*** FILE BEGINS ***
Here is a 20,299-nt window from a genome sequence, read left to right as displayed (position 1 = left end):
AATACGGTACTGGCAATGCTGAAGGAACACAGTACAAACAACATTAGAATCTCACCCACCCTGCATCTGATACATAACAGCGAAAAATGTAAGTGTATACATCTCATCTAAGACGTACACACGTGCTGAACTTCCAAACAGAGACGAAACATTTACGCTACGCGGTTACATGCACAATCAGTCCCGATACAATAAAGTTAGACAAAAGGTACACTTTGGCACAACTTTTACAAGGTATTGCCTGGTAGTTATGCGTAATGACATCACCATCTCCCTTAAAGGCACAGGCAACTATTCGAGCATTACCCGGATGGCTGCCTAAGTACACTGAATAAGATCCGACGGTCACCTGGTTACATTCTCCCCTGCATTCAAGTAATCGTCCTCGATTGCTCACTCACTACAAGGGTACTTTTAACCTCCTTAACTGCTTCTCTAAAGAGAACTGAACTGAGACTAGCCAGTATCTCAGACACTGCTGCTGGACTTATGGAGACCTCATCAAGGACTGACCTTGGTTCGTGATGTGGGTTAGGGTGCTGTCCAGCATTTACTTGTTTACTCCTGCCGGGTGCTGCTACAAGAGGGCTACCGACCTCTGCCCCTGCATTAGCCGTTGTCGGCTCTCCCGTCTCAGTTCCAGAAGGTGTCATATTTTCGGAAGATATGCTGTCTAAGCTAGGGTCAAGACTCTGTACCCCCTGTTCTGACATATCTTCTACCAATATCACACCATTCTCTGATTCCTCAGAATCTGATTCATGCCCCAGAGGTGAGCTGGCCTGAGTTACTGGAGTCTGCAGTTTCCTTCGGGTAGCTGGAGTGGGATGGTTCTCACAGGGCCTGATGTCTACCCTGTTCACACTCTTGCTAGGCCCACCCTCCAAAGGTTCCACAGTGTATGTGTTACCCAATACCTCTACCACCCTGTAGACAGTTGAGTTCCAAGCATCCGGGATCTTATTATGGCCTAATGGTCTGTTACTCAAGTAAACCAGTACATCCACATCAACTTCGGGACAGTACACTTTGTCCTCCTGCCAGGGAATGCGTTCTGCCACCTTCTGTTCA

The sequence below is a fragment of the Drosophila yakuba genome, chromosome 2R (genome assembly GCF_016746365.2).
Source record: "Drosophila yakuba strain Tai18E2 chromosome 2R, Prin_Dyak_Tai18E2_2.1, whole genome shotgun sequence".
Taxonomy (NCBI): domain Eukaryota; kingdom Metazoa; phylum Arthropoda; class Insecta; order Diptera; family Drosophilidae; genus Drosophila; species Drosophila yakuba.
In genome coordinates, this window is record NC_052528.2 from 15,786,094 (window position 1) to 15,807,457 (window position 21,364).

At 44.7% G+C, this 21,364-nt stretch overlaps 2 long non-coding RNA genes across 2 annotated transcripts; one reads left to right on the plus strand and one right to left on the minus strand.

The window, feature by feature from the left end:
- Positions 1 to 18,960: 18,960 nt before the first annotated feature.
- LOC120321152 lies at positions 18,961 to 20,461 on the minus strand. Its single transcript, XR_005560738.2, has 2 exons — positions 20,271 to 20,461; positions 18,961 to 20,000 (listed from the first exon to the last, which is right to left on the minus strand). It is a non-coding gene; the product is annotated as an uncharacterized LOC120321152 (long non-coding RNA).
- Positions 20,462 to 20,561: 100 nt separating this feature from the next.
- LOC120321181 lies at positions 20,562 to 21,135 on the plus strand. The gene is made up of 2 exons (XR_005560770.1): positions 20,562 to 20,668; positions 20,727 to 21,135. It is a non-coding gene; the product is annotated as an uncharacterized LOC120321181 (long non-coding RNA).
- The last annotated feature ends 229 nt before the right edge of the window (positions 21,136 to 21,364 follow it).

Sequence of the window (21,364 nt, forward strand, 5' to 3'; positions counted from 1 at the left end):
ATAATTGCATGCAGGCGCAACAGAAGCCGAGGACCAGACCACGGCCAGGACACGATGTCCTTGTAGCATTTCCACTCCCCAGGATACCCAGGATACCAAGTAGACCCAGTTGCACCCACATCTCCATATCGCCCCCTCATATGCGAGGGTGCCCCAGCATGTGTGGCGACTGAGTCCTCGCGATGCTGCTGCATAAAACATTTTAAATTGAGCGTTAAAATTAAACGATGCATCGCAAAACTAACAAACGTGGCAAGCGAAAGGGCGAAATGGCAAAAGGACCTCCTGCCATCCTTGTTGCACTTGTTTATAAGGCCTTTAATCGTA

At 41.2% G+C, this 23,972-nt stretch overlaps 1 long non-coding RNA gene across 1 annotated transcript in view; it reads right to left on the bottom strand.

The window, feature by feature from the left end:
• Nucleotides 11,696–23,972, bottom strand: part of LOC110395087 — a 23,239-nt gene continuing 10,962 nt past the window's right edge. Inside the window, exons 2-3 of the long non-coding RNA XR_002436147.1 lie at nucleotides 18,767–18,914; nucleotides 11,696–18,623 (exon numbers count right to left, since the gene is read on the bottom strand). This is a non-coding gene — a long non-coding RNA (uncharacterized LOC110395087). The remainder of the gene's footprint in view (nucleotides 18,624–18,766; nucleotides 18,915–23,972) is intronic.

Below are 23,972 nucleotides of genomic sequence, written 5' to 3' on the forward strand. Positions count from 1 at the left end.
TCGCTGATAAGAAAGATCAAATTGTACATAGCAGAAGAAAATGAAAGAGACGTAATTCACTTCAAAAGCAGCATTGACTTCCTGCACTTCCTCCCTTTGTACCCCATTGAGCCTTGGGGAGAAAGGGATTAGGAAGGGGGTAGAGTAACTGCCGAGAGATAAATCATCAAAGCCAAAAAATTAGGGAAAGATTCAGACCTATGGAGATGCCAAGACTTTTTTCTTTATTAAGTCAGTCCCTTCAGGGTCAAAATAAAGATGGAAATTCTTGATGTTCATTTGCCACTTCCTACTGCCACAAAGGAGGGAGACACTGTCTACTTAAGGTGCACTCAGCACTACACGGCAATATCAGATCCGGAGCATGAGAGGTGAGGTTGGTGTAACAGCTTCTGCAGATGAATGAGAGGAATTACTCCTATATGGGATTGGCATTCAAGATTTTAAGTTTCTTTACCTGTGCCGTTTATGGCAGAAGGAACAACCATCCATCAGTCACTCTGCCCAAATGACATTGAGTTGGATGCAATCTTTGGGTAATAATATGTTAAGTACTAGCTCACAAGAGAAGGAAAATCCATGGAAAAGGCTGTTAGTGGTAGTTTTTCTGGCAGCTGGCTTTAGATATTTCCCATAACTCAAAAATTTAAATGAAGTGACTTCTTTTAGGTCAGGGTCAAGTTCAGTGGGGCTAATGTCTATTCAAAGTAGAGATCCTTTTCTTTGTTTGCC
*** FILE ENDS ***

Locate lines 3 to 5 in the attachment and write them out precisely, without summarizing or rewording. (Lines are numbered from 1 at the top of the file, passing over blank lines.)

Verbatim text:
The sequence below is a fragment of the Drosophila yakuba genome, chromosome 2R (genome assembly GCF_016746365.2).
Source record: "Drosophila yakuba strain Tai18E2 chromosome 2R, Prin_Dyak_Tai18E2_2.1, whole genome shotgun sequence".
Taxonomy (NCBI): domain Eukaryota; kingdom Metazoa; phylum Arthropoda; class Insecta; order Diptera; family Drosophilidae; genus Drosophila; species Drosophila yakuba.